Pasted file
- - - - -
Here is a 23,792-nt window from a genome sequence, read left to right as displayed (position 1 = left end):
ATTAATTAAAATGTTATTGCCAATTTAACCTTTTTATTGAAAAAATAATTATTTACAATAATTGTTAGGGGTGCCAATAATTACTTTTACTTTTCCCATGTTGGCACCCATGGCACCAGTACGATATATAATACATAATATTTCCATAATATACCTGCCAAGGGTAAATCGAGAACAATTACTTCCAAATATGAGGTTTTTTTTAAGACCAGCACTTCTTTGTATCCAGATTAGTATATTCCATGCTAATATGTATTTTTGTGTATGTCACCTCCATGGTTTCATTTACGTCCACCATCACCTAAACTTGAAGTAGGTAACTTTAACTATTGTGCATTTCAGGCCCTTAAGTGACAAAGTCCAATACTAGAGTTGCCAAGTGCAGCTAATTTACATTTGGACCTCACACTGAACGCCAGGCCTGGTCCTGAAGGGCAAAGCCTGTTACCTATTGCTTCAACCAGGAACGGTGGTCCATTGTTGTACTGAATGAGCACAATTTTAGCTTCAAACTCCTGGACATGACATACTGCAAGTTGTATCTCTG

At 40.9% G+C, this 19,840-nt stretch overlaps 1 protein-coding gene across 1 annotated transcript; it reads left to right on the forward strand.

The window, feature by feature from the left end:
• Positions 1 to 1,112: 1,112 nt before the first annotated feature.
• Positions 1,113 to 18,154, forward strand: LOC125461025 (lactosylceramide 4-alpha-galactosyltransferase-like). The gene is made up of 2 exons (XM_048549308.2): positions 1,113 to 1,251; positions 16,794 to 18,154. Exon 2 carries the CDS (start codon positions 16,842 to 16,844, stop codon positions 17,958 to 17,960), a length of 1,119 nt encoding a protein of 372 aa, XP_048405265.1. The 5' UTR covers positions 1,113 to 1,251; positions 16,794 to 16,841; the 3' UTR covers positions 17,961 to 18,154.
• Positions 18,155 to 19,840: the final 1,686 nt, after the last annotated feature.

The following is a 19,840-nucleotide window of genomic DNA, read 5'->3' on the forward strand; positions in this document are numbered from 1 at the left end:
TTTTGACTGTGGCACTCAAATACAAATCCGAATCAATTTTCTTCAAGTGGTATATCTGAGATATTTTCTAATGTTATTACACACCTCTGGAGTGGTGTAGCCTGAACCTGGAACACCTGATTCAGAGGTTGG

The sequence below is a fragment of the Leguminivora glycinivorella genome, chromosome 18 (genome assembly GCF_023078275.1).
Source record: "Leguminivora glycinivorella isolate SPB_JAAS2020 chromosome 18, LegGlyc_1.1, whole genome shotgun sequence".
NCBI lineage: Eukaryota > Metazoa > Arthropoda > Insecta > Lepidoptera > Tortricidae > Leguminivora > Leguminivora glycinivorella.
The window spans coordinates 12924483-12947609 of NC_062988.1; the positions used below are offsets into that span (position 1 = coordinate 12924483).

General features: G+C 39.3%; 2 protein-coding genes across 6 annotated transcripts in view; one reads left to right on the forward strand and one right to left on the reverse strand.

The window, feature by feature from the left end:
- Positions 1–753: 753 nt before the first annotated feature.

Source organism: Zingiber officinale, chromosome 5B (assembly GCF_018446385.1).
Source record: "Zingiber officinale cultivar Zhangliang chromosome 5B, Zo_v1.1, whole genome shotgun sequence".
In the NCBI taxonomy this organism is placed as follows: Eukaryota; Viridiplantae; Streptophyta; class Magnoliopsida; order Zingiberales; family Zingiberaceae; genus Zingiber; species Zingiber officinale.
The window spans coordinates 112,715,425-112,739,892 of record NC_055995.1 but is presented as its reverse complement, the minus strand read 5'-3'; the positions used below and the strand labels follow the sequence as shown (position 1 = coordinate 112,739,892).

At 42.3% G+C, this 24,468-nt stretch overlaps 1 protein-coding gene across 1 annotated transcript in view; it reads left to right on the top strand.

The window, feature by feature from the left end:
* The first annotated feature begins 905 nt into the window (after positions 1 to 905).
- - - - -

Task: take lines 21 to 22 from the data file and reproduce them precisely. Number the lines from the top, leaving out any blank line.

At 42.3% G+C, this 24,468-nt stretch overlaps 1 protein-coding gene across 1 annotated transcript in view; it reads left to right on the top strand.

The window, feature by feature from the left end: